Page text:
Seriously, has anybody ever seen a serious virus problem in Windowswhen using AV protection?


R

RayLopez99

Seriously, has anybody seen--or even heard--of a serious virus
(including rootkit or malware) problem in Windows when using
commercial antivirus protection?

One of the claims of the Linux crowd is that such problems are
legion. But talking so some of the people at alt.comp.anti-virus I
get the impression such problems are rare.

Who is more right?

BTW, check out this PDF on AV software:
http://www.google.com/url?sa=D&q=ht...22.pdf&usg=AFQjCNEDInyvV2WgWDzeAWeAjzJKLymkDA

It compares 16 commercial programs, and finds Microsoft at #2,
catching 60% of all viruses (Avanti is #1 at 70%). And we're taking
about all viruses, some of which as so obscure I'm sure you'll never
seen one in the wild...

RL
 
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P

Peter Köhlmann

RayLopez99 said:
Seriously, has anybody seen--or even heard--of a serious virus
(including rootkit or malware) problem in Windows when using
commercial antivirus protection?
Yes

One of the claims of the Linux crowd is that such problems are
legion. But talking so some of the people at alt.comp.anti-virus I
get the impression such problems are rare.

Who is more right?
So the estimate that around 30% of all windows computers are infected is
"rare problems"
BTW, check out this PDF on AV software:
http://www.google.com/url?sa=D&q=http://www.av- comparatives.org/images/stories/test/ondret/avc_report22.pdf&usg=AFQjCNEDInyvV2WgWDzeAWeAjzJKLymkDA

It compares 16 commercial programs, and finds Microsoft at #2,
catching 60% of all viruses (Avanti is #1 at 70%). And we're taking
about all viruses, some of which as so obscure I'm sure you'll never
seen one in the wild...
In short, you brag about those new viruses found by AV software.
And then gallantly forget about those 31% to 86% *not* found.

That you are incredibly stupid has been proven time and again, the last
instances were your imbecile claims of "open source"

But this again shows that you are a lot dumber than dirt

And your problem obviously is that you are not just /acting/ dumb. You
*are* dumb. Incredibly dumb
 
T

trigonometry1972

Seriously, has anybody seen--or even heard--of a serious virus
(including rootkit or malware) problem in Windows when using
commercial antivirus protection?

One of the claims of the Linux crowd is that such problems are
legion.  But talking so some of the people at alt.comp.anti-virus I
get the impression such problems are rare.

Who is more right?

BTW, check out this PDF on AV software:http://www.google.com/url?sa=D&q=http://www.av-comparatives.org/image...

It compares 16 commercial programs, and finds Microsoft at #2,
catching 60% of all viruses (Avanti is #1 at 70%).  And we're taking
about all viruses, some of which as so obscure I'm sure you'll never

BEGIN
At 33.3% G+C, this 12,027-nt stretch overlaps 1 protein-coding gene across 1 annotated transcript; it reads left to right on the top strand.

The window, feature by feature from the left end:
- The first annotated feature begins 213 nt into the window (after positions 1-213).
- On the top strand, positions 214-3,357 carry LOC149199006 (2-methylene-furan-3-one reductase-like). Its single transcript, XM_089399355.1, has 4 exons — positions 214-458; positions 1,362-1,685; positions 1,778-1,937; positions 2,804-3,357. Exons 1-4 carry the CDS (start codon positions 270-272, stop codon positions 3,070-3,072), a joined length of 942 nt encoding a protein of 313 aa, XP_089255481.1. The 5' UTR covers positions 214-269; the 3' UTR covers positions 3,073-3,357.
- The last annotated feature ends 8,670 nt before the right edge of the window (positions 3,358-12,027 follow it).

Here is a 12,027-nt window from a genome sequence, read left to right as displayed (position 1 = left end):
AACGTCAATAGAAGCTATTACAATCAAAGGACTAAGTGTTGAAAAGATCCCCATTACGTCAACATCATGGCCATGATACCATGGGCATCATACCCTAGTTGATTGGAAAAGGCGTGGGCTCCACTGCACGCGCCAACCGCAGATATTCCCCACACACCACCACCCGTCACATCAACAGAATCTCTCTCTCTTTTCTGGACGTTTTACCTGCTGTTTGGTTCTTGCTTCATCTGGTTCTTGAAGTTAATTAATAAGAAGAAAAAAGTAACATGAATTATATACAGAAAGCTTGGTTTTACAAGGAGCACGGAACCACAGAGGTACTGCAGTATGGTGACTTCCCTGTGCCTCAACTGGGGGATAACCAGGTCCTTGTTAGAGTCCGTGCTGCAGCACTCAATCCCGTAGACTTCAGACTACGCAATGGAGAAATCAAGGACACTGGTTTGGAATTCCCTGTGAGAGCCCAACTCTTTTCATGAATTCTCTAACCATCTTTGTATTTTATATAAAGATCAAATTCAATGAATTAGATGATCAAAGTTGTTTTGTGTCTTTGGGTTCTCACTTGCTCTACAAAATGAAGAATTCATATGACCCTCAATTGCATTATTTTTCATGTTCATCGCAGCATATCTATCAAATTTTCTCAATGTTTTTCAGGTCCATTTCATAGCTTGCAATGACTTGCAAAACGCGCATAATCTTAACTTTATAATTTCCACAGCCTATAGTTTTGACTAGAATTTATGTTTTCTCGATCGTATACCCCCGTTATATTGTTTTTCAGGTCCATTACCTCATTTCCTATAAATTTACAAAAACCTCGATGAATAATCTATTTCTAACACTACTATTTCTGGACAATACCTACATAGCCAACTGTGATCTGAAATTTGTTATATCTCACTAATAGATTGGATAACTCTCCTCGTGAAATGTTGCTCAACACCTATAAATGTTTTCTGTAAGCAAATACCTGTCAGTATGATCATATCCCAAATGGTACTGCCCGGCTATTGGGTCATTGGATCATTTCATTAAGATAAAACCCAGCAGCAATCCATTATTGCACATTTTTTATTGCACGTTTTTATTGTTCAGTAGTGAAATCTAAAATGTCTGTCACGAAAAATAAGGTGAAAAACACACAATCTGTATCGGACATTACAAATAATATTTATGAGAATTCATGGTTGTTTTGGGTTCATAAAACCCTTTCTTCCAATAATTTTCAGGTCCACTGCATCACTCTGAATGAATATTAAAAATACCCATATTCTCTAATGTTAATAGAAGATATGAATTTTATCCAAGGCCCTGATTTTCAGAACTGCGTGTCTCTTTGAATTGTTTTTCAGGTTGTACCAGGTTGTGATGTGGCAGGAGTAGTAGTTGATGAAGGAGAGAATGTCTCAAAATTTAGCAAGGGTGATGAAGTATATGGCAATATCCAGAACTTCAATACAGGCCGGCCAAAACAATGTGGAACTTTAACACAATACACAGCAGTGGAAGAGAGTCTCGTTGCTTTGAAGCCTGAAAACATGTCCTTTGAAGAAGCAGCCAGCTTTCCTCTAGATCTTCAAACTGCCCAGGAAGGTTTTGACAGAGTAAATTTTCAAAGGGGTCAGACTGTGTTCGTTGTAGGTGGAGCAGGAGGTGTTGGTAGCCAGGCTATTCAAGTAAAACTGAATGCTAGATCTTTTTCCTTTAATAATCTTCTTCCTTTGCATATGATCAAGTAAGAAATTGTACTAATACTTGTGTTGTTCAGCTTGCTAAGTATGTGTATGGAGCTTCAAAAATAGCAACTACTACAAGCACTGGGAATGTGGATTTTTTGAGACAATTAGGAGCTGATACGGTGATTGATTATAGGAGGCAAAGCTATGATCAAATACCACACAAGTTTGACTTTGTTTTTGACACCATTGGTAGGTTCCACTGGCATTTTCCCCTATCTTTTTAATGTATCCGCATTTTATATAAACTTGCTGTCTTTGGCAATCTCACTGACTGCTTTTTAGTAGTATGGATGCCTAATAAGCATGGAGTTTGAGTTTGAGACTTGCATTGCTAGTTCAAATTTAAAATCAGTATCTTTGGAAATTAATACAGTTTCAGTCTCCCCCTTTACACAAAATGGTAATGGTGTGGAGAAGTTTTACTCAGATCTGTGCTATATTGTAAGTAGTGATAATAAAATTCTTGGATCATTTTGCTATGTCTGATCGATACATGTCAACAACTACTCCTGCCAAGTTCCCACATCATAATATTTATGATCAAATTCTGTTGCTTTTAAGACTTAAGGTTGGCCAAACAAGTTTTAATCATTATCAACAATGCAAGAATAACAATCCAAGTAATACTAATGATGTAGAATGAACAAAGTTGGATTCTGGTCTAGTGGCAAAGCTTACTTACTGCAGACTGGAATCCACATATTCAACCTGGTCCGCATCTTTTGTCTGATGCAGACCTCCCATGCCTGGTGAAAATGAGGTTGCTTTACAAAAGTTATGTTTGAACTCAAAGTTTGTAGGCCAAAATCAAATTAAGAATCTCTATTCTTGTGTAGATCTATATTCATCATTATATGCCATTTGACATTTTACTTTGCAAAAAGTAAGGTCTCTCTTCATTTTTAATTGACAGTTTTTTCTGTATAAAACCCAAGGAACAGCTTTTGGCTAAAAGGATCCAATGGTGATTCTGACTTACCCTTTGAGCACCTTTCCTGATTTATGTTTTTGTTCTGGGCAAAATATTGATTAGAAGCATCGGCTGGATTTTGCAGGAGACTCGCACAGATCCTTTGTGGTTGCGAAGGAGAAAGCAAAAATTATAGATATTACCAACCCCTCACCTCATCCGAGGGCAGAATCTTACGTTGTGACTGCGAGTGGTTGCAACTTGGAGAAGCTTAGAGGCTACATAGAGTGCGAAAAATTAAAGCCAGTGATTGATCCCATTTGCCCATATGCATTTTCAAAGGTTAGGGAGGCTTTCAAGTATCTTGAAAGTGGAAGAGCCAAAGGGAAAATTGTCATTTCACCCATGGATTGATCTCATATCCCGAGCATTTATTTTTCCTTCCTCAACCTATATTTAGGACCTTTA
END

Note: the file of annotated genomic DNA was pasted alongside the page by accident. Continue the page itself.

seen one in the wild...

RL
What ever you do don't get Panda AV software, IMO.
 
T

trigonometry1972

Seriously, has anybody seen--or even heard--of a serious virus
(including rootkit or malware) problem in Windows when using
commercial antivirus protection?

One of the claims of the Linux crowd is that such problems are
legion.  But talking so some of the people at alt.comp.anti-virus I
get the impression such problems are rare.

Who is more right?

BTW, check out this PDF on AV software:http://www.google.com/url?sa=D&q=http://www.av-comparatives.org/image...

It compares 16 commercial programs, and finds Microsoft at #2,
catching 60% of all viruses (Avanti is #1 at 70%).  And we're taking
about all viruses, some of which as so obscure I'm sure you'll never
seen one in the wild...

RL
Pretty dismal results on the part of the payware AV programs.
~50 to 70 percent and that is being generous.
 
P

peterwn

Seriously, has anybody seen--or even heard--of a serious virus
(including rootkit or malware) problem in Windows when using
commercial antivirus protection?
Yes. I had to clean up a Windows laptop last year despite things
being kept up to date and AV installed. The AV was bloody hopeless at
setecting it despite being kept up to date.
 
F

Felis silvestris

*raises hand*
about 200 Windows desktops were knocked out at my latest $orkplace when
someone connected an infected laptop to the LAN. This was an office of one
of the world's largest outsourcing companies, well protected by commercial
AV systems.

It took the IT staff a few hours to clean up the mess. Unfortunately, we two
Linux users missed the opportunity to point out to the manglement that we
were able to continue working ...

The incidence report from offices world wide was full of virus alerts and
attacks.
 
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L

Lusotec

RayLopez99 said:
Seriously, has anybody seen--or even heard--of a serious virus
(including rootkit or malware) problem in Windows when using
commercial antivirus protection?
Yes I have, *many* *many* times!